The internet often plays a role in modern divorces. People sometimes discover infidelity on social media when their spouse saves inappropriate chats with another person. Others use the internet to track down crucial financial records so that they can leave behind an unhealthy marriage or prove their spouse has hidden assets.
Unfortunately, the internet can also make things more frightening for someone trying to divorce. Your ex could go on to social media to make false claims about you that damage your personal or professional reputation. They might create multiple fake accounts keep sending you threatening or harassing messages even after you block them.
Such behavior is cyberstalking. Will it have any impact on your upcoming divorce?
California has laws against cyberstalking
Using the internet to bully, intimidate, threaten or malign someone is surprisingly common. People sometimes think that their digital behavior carries no real-world consequences. However, California recognizes cyberstalking as a real criminal offense.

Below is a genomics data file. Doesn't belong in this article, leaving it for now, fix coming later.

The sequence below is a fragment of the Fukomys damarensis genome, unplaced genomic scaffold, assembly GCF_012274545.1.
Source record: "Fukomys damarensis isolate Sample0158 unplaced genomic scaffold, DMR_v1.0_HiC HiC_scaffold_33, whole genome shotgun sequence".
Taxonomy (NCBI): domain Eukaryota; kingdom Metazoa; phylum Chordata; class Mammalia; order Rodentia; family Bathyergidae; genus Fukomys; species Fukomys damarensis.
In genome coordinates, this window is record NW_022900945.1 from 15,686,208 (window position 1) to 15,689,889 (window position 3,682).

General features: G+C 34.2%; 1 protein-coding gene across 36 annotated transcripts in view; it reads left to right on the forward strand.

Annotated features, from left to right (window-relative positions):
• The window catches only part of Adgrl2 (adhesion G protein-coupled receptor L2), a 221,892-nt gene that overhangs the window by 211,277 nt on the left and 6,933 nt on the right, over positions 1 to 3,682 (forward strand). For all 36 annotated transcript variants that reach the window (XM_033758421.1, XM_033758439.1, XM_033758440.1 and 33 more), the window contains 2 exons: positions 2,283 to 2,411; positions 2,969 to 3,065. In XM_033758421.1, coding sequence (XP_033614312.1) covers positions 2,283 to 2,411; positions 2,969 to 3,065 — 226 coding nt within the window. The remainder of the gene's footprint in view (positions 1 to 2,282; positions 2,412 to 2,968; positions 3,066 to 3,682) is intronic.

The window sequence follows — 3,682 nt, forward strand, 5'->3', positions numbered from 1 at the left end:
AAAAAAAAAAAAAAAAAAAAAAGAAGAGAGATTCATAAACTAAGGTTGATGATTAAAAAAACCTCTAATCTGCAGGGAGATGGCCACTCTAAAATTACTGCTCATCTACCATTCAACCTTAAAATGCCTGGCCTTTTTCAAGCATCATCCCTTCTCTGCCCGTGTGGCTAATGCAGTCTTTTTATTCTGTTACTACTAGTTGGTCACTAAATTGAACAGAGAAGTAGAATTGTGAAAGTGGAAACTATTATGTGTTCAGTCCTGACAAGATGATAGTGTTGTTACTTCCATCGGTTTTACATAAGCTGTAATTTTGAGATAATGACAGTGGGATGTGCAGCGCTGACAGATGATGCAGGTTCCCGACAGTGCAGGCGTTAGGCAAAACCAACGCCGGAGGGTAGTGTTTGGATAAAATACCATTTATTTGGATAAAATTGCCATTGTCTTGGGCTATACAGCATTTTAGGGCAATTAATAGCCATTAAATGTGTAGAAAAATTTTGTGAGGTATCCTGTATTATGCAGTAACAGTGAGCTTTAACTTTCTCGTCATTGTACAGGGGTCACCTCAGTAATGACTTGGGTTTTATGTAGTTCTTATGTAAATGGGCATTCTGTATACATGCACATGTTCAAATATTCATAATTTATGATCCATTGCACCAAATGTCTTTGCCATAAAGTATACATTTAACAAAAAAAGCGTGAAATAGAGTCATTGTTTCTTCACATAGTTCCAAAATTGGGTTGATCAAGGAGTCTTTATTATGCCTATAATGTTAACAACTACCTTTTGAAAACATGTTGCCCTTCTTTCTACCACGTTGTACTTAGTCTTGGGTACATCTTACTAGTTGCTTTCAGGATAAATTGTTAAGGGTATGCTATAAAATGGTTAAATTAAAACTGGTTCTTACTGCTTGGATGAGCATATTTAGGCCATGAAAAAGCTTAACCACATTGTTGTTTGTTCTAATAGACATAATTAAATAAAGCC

Even if your spouse has never been physically violent with you, abusive messages and threats sent over social media could potentially give you grounds to seek a restraining order. Things that someone says online could also affect your divorce proceedings and the custody of any children used to share with the person stalking you online.
If there is one upside to digital harassment, it is that it leaves a very obvious paper trail that could help you demonstrate unstable behavior and threats against you conclusively to the courts.
You shouldn’t ignore threats against your safety just because they are digital
Digital communications make it easier for people to send messages when they are at their most emotional, meaning they may not necessarily mean what they say. However, cyberstalking could also help someone learn about your new schedule or even track down your new living quarters after you leave a bad relationship.
You should report all threats made against you to the police to protect yourself and keep a record of that digital harassment so that you can prove it if you need to for your safety or the children. Understanding how California views cyberstalking makes it easier to stand up for yourself when leaving behind a controlling or abusive partner.